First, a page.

As you can see, Gwinnett County lost more people to other states than it received. But Gwinnett also had 6,091 people move into the county from overseas. The growth in metro Atlanta is being powered by immigrants more than it is by domestic migrants.
Thanks for that. Those numbers are pretty interesting, I'll take a look. After doing a quick search myself, yeah I agree Atlanta is transient, but number 2 after DC I still have to disagree with.
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Old 01-06-2017, 07:50 AM
 
Location: Crooklyn, New York
28,272 posts, read 26,273,936 times
Reputation: 11734
Quote:
Originally Posted by Jandrew5 View Post
Thanks for that. Those numbers are pretty interesting, I'll take a look. After doing a quick search myself, yeah I agree Atlanta is transient, but number 2 after DC I still have to disagree with.
Atlanta is #2 or #3. It is high up there. Let's just look at the number of people that moved to a different state from certain counties.

Los Angeles - 125,660 (1.3%)
Cook - 123,053 (2.4%)
Manhattan - 58,631 (3.7%)
Harris (TX) - 55,884 (1.3%)
King (WA) - 55,441 (2.8%)
Broward - 43,577 (2.4%)
Middlesex (MA) - 42,154 (2.8%)
Dade - 39,853 (1.5%)
Fulton - 38,544 (4.0%)
Philadelphia - 37,113 (2.4%)
Dallas - 37,094 (1.5%)
Multnomah (OR) - 25,377 (3.4%)
Allegheny - 26,094 (2.1%)
Suffolk (MA) - 24,457 (3.3%)
Alameda - 22,605 (1.5%)
Cuyahoga - 19,559 (1.6%)
Cobb - 19,284 (2.8%)
San Francisco - 18,268 (2.2%)
Baltimore - 15,872 (2.0%)
Montgomery (PA) - 14,819 (1.9%)

Of these counties, Fulton has the highest percentage of residents that moved to a different state. In places like New York and Philly, a "move to a different state" is often just a move to the Jersey suburbs, so that makes Fulton's % even more astounding.
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Old 01-06-2017, 08:00 AM
 
Location: Scottsdale, AZ
5,616 posts, read 3,951,515 times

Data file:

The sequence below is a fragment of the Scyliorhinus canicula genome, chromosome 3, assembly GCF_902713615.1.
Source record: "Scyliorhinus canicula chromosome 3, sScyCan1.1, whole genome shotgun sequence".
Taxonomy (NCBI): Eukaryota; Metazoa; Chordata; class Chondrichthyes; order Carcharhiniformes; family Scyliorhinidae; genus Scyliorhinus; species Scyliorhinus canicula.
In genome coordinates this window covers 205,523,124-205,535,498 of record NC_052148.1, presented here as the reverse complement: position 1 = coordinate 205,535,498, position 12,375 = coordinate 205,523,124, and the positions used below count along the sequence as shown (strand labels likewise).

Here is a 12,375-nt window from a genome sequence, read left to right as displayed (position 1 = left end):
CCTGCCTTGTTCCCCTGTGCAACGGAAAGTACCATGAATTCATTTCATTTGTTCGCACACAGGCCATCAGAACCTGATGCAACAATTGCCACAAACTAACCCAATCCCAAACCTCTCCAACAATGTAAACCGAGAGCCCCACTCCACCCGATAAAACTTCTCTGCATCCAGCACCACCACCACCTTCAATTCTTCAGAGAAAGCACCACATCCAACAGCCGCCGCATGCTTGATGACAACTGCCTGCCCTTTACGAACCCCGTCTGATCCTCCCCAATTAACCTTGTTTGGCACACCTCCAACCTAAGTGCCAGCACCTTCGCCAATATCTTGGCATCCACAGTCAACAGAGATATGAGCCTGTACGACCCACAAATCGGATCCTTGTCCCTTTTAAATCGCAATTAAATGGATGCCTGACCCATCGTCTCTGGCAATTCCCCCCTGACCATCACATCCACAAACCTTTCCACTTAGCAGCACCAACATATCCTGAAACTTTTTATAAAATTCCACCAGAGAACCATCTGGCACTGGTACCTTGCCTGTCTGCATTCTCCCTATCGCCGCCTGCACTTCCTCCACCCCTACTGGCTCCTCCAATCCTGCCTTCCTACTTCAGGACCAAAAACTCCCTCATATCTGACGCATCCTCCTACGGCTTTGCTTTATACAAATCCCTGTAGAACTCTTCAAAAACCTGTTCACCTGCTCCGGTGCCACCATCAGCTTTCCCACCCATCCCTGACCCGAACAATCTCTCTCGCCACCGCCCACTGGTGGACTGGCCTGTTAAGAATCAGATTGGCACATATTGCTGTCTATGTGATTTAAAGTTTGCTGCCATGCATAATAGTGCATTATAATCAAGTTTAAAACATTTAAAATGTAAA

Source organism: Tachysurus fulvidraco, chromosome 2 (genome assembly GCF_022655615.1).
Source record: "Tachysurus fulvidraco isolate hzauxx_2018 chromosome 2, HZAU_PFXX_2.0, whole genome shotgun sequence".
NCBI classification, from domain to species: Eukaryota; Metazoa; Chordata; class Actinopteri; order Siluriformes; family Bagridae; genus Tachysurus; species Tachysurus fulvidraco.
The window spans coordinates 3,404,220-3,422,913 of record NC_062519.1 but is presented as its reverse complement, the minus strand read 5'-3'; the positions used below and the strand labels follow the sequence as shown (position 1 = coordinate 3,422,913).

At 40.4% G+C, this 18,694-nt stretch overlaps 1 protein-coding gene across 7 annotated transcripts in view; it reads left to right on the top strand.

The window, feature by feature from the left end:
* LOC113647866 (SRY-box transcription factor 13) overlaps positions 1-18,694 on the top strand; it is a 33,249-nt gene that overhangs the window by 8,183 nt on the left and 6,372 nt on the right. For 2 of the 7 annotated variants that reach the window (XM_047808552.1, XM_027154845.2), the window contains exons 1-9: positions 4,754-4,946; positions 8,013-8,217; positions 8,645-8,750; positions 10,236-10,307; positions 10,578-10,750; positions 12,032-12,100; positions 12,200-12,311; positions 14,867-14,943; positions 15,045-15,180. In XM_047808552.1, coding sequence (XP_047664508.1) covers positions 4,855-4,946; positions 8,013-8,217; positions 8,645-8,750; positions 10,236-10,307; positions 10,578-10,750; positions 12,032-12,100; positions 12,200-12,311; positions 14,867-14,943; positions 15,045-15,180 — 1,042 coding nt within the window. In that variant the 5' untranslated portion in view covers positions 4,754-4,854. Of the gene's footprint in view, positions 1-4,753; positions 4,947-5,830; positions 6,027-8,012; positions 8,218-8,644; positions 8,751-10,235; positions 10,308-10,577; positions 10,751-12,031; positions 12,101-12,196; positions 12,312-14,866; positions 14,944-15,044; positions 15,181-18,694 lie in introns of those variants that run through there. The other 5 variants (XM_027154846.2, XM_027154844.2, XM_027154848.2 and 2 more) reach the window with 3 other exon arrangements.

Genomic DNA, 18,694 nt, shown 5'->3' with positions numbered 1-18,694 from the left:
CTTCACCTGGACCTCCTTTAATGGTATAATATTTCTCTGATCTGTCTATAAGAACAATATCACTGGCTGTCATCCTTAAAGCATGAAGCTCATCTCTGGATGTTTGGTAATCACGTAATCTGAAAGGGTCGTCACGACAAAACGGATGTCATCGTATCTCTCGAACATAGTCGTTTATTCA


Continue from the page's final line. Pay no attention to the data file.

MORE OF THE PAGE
Reputation: 7917
Quote:
Originally Posted by IrishIllini View Post
You know Illinois is not alone in this regard, so by that logic people should also be fleeing places like Texas. It's JOBS, Big Cat. People that lack college educations can't find JOBS in Illinois. This is only going to accelerate NATIONALLY as automation and outsourcing continues to take hold on low skill work. The difference will be places like IL, NY, and PA will have bottomed out by the time the south feels the economic crunch.

State Debt Ranking Percent GDP for 2017 - Charts

Debt as a percentage of GDP:
New York (22.71%)
South Carolina
Rhode Island
Washington
Florida
Kentucky
Illinois (18.45%)
Connecticut
California (17.18%)
Pennsylvania
Massachusetts
West Virginia
Colorado
New Jersey
Nevada
Hawaii
Texas (16.62%)
Kansas (16.50%)
I don't entirely believe that. There are a lot of wealthier, educated people that are fleeing, too. Places like NY and CA are bleeding bad. People are looking to escape the ridiculous COL, and move to better weather as well.
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Old 01-06-2017, 08:48 AM
 
Location: Crooklyn, New York
28,272 posts, read 26,273,936 times
Reputation: 11734
Here are the numbers (and percentage) of people moving from a core county to another county that is outside of the metropolitan area.

Miami Dade - 62,134 (2.4%)
Manhattan - 52,669 (3.3%)
Fulton - 49,292 (5.2%)
Philadelphia - 39,603 (2.6%)
District of Columbia - 31,220 (5.0%)
San Francisco - 28,104 (3.4%)
Suffolk - 26,830 (3.6%)

Fulton County, GA has the most flight to counties outside of the metropolitan area. DC is second and only ties Fulton County if you include the numbers for Baltimore City and County. Philadelphia, not surprisingly, sees the lowest percentage of residents leaving the city (county) for destinations outside of the region.
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Old 01-20-2017, 10:54 AM
 
1,851 posts, read 1,482,140 times
Reputation: 1283
Quote:
Originally Posted by BIG CATS View Post
I don't entirely believe that. There are a lot of wealthier, educated people that are fleeing, too. Places like NY and CA are bleeding bad. People are looking to escape the ridiculous COL, and move to better weather as well.
You don't need to believe it for it to be true. Affluent people leaving are replaced by affluent people. Fewer than 40 percent of out-bound moves in Illinois were households earning 100k+. Nearly 70 percent of all inbound moves were households earning 100k+. Take a stroll through Chicago, Hinsdale, Glen Ellyn, Glenview, Wilmette, or countless other communities. 1950s ranches are meeting the wrecking ball and making way for 3k+ sq. ft. homes.
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Old 01-20-2017, 10:01 PM
 
1,462 posts, read 939,731 times
Reputation: 608
Quote:
Originally Posted by Happiness-is-close View Post
Upstate New York is where most of the New Yorkers leave. Their reason is most of the time how cold it is.

Virginia puzzles me too. Not sure why Virginia is losing people.
Competetion from states like Delaware and North Carolina